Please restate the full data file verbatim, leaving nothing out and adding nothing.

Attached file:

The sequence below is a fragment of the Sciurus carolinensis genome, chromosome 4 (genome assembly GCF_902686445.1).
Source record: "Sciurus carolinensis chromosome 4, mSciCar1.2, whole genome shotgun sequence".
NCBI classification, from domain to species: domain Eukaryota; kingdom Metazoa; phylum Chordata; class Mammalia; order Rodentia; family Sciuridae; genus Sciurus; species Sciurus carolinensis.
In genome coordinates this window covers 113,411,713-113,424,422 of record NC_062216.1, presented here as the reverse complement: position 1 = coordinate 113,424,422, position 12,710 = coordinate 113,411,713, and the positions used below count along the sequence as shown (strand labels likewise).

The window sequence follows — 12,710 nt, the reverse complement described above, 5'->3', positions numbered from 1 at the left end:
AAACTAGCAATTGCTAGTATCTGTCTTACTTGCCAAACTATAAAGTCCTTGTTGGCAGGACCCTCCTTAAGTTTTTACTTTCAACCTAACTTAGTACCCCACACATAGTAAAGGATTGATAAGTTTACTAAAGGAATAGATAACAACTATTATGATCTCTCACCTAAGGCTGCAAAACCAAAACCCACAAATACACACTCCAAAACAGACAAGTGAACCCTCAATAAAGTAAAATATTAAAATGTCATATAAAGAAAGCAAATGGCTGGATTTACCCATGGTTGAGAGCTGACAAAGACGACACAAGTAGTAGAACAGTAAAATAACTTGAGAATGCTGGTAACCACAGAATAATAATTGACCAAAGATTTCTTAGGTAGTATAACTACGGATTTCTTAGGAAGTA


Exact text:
The sequence below is a fragment of the Sciurus carolinensis genome, chromosome 4 (genome assembly GCF_902686445.1).
Source record: "Sciurus carolinensis chromosome 4, mSciCar1.2, whole genome shotgun sequence".
NCBI classification, from domain to species: domain Eukaryota; kingdom Metazoa; phylum Chordata; class Mammalia; order Rodentia; family Sciuridae; genus Sciurus; species Sciurus carolinensis.
In genome coordinates this window covers 113,411,713-113,424,422 of record NC_062216.1, presented here as the reverse complement: position 1 = coordinate 113,424,422, position 12,710 = coordinate 113,411,713, and the positions used below count along the sequence as shown (strand labels likewise).

The window sequence follows — 12,710 nt, the reverse complement described above, 5'->3', positions numbered from 1 at the left end:
AAACTAGCAATTGCTAGTATCTGTCTTACTTGCCAAACTATAAAGTCCTTGTTGGCAGGACCCTCCTTAAGTTTTTACTTTCAACCTAACTTAGTACCCCACACATAGTAAAGGATTGATAAGTTTACTAAAGGAATAGATAACAACTATTATGATCTCTCACCTAAGGCTGCAAAACCAAAACCCACAAATACACACTCCAAAACAGACAAGTGAACCCTCAATAAAGTAAAATATTAAAATGTCATATAAAGAAAGCAAATGGCTGGATTTACCCATGGTTGAGAGCTGACAAAGACGACACAAGTAGTAGAACAGTAAAATAACTTGAGAATGCTGGTAACCACAGAATAATAATTGACCAAAGATTTCTTAGGTAGTATAACTACGGATTTCTTAGGAAGTA